50 years ago, scientists thought they knew why geckos had sticky feet

Excerpt from the September 6, 1969 issue of Science News

gecko underside

STICKY FEATS  Each of a tokay gecko’s (Gekko gecko) four feet has nearly 500,000 tiny hairs that help the nocturnal reptiles stick to glass and other slick surfaces.

Udo Schröter/Flickr (CC BY-SA 2.0)

Scanner solves puzzle

The secret of what enables the agile gecko lizard to stroll upside-down across glass and perform other remarkable sticky-footed feats has been revealed…. Microscopic suction cups provide Gekko gecko his phenomenal grip. Using a scanning electron microscope, … [Joseph F.] Gennaro observed that the chevron-shaped pads on the lizard’s toe were composed of an array of brushlike structures called setae … capped by minute suction cups which help the lizard cling to the surface. — Science News, September 6, 1969


Gennaro was partly correct. Gecko feet don’t have suction cups, but the feet have enough tiny setae — hundreds of thousands — to increase adhesion via van der Waals forces, which are very weak forces between molecules. Collectively, the hairs create enough adhesive force for the reptiles to stick even to slick surfaces, scientists discovered in 2000. Gecko feet have inspired new materials and technology, such as a robotic gripper for grabbing space junk (SN: 6/28/17) and hand pads to help people climb glass panes (SN: 11/18/14).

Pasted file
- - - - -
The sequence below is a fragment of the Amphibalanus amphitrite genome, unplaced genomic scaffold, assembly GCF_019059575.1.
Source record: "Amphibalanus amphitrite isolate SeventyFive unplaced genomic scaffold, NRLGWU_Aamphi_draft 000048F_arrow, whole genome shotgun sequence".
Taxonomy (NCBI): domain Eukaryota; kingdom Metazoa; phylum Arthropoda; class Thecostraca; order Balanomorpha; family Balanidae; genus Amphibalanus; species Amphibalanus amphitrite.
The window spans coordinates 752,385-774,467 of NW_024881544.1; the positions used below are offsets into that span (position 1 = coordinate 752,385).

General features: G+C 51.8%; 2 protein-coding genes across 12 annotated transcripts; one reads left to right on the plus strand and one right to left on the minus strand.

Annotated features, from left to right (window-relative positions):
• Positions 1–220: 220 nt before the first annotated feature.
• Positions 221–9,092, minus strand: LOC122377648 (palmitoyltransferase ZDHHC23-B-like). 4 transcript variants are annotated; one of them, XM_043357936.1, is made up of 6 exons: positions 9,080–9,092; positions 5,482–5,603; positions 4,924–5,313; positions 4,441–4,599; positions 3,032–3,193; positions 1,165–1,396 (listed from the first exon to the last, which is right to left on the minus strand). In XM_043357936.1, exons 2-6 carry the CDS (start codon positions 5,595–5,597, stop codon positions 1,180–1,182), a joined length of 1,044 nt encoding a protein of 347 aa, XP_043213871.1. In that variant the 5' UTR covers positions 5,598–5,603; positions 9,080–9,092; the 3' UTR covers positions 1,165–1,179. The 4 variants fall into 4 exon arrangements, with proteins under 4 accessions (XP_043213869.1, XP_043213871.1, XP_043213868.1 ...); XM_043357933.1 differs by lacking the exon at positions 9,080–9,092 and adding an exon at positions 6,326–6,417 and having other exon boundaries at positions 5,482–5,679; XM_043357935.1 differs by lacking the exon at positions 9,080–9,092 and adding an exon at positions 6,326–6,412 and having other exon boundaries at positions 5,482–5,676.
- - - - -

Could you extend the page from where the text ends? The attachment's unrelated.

About Kyle Plantz

Kyle Plantz is the program assistant for the National Association for Media Literacy Education and a solutions specialist for the Solutions Journalism Network. He is also a former editorial assistant for Science News.

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